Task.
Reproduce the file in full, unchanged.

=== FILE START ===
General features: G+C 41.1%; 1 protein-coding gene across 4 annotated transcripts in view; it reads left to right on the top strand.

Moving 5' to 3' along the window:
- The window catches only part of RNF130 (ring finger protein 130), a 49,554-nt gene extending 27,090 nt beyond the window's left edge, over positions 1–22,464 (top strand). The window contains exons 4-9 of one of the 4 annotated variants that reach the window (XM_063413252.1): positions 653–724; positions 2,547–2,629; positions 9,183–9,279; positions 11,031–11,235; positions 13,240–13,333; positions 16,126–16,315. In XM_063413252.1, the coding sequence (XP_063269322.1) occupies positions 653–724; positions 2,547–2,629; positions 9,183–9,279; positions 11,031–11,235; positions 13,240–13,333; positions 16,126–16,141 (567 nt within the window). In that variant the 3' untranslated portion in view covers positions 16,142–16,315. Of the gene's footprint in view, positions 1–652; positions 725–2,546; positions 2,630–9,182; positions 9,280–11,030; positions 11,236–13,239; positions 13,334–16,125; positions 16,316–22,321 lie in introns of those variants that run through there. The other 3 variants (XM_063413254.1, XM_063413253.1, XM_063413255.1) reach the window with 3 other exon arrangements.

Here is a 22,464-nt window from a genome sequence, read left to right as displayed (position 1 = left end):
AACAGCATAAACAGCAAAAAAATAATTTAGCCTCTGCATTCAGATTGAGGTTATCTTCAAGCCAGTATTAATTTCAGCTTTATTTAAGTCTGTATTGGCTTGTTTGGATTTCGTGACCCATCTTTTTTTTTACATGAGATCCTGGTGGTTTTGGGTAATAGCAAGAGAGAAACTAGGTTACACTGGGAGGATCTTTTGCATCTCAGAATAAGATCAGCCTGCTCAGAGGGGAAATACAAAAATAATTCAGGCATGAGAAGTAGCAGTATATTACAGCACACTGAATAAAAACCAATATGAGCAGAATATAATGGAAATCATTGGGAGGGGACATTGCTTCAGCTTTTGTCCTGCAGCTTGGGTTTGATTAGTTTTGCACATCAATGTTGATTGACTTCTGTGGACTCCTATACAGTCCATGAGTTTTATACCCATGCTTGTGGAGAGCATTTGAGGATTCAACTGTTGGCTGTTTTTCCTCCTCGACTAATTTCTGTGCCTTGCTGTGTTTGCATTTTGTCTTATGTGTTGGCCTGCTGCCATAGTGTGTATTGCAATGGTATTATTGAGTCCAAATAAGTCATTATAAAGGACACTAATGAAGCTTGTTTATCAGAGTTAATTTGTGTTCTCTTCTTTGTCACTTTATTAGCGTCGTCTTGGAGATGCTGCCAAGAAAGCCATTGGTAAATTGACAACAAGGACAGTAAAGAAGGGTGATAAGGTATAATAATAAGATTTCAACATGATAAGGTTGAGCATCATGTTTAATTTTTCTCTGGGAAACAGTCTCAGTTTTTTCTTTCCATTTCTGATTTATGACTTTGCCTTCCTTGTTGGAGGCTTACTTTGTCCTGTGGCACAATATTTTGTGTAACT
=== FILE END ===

General features: G+C 41.1%; 1 protein-coding gene across 4 annotated transcripts in view; it reads left to right on the top strand.

Moving 5' to 3' along the window:
- The window catches only part of RNF130 (ring finger protein 130), a 49,554-nt gene extending 27,090 nt beyond the window's left edge, over positions 1–22,464 (top strand). The window contains exons 4-9 of one of the 4 annotated variants that reach the window (XM_063413252.1): positions 653–724; positions 2,547–2,629; positions 9,183–9,279; positions 11,031–11,235; positions 13,240–13,333; positions 16,126–16,315. In XM_063413252.1, the coding sequence (XP_063269322.1) occupies positions 653–724; positions 2,547–2,629; positions 9,183–9,279; positions 11,031–11,235; positions 13,240–13,333; positions 16,126–16,141 (567 nt within the window). In that variant the 3' untranslated portion in view covers positions 16,142–16,315. Of the gene's footprint in view, positions 1–652; positions 725–2,546; positions 2,630–9,182; positions 9,280–11,030; positions 11,236–13,239; positions 13,334–16,125; positions 16,316–22,321 lie in introns of those variants that run through there. The other 3 variants (XM_063413254.1, XM_063413253.1, XM_063413255.1) reach the window with 3 other exon arrangements.

Here is a 22,464-nt window from a genome sequence, read left to right as displayed (position 1 = left end):
AACAGCATAAACAGCAAAAAAATAATTTAGCCTCTGCATTCAGATTGAGGTTATCTTCAAGCCAGTATTAATTTCAGCTTTATTTAAGTCTGTATTGGCTTGTTTGGATTTCGTGACCCATCTTTTTTTTTACATGAGATCCTGGTGGTTTTGGGTAATAGCAAGAGAGAAACTAGGTTACACTGGGAGGATCTTTTGCATCTCAGAATAAGATCAGCCTGCTCAGAGGGGAAATACAAAAATAATTCAGGCATGAGAAGTAGCAGTATATTACAGCACACTGAATAAAAACCAATATGAGCAGAATATAATGGAAATCATTGGGAGGGGACATTGCTTCAGCTTTTGTCCTGCAGCTTGGGTTTGATTAGTTTTGCACATCAATGTTGATTGACTTCTGTGGACTCCTATACAGTCCATGAGTTTTATACCCATGCTTGTGGAGAGCATTTGAGGATTCAACTGTTGGCTGTTTTTCCTCCTCGACTAATTTCTGTGCCTTGCTGTGTTTGCATTTTGTCTTATGTGTTGGCCTGCTGCCATAGTGTGTATTGCAATGGTATTATTGAGTCCAAATAAGTCATTATAAAGGACACTAATGAAGCTTGTTTATCAGAGTTAATTTGTGTTCTCTTCTTTGTCACTTTATTAGCGTCGTCTTGGAGATGCTGCCAAGAAAGCCATTGGTAAATTGACAACAAGGACAGTAAAGAAGGGTGATAAGGTATAATAATAAGATTTCAACATGATAAGGTTGAGCATCATGTTTAATTTTTCTCTGGGAAACAGTCTCAGTTTTTTCTTTCCATTTCTGATTTATGACTTTGCCTTCCTTGTTGGAGGCTTACTTTGTCCTGTGGCACAATATTTTGTGTAACT